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You might hear about career sustainability in the texts on your curricula. In this essay, we have a look at this important concept for business management and marketing students. However, this would help someone who wants to build a career for him/herself individually.
The notion of career sustainability has emerged from an integration of socioeconomic factors such as the continuing changes that organizations encounter in the high complexity and globalization of business and labor markets (Hall, Yip, & Doiron, 2018).
De Vos and colleagues have proposed one of the well-known models of career sustainability. Their conceptualization of this notion was built on the definition by Van der Heijden and De Vos (2015). In their view, sustainable careers refer to “sequences of career experiences reflected through a variety of patterns of continuity over time, thereby crossing several social spaces, characterized by individual agency, herewith providing meaning to the individual‖ (p. 7).”
Through their model, career sustainability is respected neither a linear nor a stable phenomenon, and the main process to obtaining a sustainable career is person-career fit, or the degree to which a person’s career experiences are aligned with their needs, values, interests, and talents (Parasuraman, Greenhaus, & Linnehan, 2000) which resulted in high levels of health, happiness, and productivity (Van der Heijden, 2005).
Two important issues in their models are individual and contextual elements connected to career management. In this vein, career sustainability begins with the individual career actor and develops within a context over time. To put it in the simple words, during a period, an employee may experience high degree of happiness at the starting point while experience low degree of happiness at the end the period. The employee’s feelings and health may be changed and are not fixed. Therefore, it is critical that employees learn how to increase personal development and professional competences to manage unpredictable changes and enhance organizational effectiveness. Moreover, a variety of influential elements including institutional, national, and professional have received considerable attention from organizational researchers.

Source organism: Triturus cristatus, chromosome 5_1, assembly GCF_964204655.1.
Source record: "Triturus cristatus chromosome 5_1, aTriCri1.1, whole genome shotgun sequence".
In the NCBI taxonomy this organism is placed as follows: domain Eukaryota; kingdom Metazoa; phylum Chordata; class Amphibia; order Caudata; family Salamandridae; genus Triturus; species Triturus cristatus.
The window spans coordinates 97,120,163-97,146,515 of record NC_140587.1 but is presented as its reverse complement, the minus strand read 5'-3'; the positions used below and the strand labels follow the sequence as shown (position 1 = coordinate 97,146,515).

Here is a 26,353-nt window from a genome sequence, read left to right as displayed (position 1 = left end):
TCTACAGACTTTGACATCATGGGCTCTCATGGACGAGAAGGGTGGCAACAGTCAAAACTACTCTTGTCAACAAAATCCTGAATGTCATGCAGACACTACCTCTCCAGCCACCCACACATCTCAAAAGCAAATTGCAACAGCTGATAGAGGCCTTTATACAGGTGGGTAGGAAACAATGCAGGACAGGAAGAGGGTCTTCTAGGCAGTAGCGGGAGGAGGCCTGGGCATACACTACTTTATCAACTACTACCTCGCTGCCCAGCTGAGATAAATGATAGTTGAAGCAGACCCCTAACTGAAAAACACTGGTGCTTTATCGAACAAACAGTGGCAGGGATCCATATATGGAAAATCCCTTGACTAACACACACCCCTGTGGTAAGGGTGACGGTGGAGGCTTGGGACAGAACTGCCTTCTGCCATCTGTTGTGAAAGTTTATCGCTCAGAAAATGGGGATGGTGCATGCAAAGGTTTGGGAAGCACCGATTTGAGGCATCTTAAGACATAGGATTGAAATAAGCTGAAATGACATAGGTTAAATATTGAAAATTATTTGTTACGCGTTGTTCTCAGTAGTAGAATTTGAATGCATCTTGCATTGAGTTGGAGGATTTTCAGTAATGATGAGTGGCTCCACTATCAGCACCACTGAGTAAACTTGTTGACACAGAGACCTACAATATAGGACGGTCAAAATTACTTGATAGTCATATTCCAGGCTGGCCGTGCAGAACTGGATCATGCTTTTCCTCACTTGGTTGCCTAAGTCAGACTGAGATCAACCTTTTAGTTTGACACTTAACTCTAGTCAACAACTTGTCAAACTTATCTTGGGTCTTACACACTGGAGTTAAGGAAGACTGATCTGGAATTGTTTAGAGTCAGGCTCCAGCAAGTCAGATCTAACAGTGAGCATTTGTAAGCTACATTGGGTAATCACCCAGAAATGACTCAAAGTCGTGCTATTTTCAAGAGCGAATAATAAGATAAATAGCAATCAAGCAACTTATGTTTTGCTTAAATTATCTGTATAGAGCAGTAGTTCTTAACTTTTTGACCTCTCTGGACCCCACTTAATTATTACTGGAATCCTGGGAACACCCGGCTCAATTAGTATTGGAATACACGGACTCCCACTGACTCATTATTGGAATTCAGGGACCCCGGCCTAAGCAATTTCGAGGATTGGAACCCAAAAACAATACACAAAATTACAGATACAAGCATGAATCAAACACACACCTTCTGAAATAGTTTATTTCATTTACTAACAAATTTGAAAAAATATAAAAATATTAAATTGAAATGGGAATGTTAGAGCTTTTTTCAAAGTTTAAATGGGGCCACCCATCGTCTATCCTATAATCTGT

Here the role of employers is critical in the sustainability of employees’ careers across the lifespan since they can have many contributions to the enrichment of employees’ effectiveness, for instance, by providing diverse work experiences, chances for development, and support for work-life balance (Baruch, 2006). This highlights the significant influence of Human Resource Management (HRM) and employer-supported career management in promoting employees’ productivity, health, and happiness in their careers (Van der Heijden, 2005) over time.
One of the important factors that Human Resource Management places value to increase employees’ capacity in their career path is career adaptability (Collie & Martin, 2016). Generally, adaptability is critical in one’s personal growth. It is defined as a person’s capacity to have an adjustment to changing conditions happen in one’s career life. It’s found that a person’s adaptability is associated with a person’s perception of life, his or her purpose, and the meaning of life. In an organizational context, researchers found that a person’s adaptability has been cultivated when the workplace climate is full of enjoyment, job satisfaction, and achievement.
In 2012, Martin and his colleagues proposed a tripartite model of adaptability (cognitive adaptability, behavioral adaptability, and emotional adaptability) in educational organizations. To have a better illustration of their model, suppose that a teacher wants to teach a new subject. First, he should regulate his thoughts to find an association between new subjects and familiar issues (cognitive adaptability). In the second phase, the teacher regulates behavior to seek out an experienced person who possesses relevant knowledge in the new subject (behavioral adaptability). Finally, in the third phase, the teacher regulates emotions to find a solution in an appropriate and timely manner (emotional adaptability).
Collie, R., & Martin, A. (2016). Adaptability: An important capacity for effective teachers. Educational Practice and Theory, 38(1), 27-39.
Van der Heijden, B., De Vos, A., Akkermans, J., Spurk, D., Semeijn, J., Van der Velde, M., Fugate, M. (2020). Sustainable careers across the lifespan: Moving the filed forward. Journal of Vocational Behavior, 117, 1-9.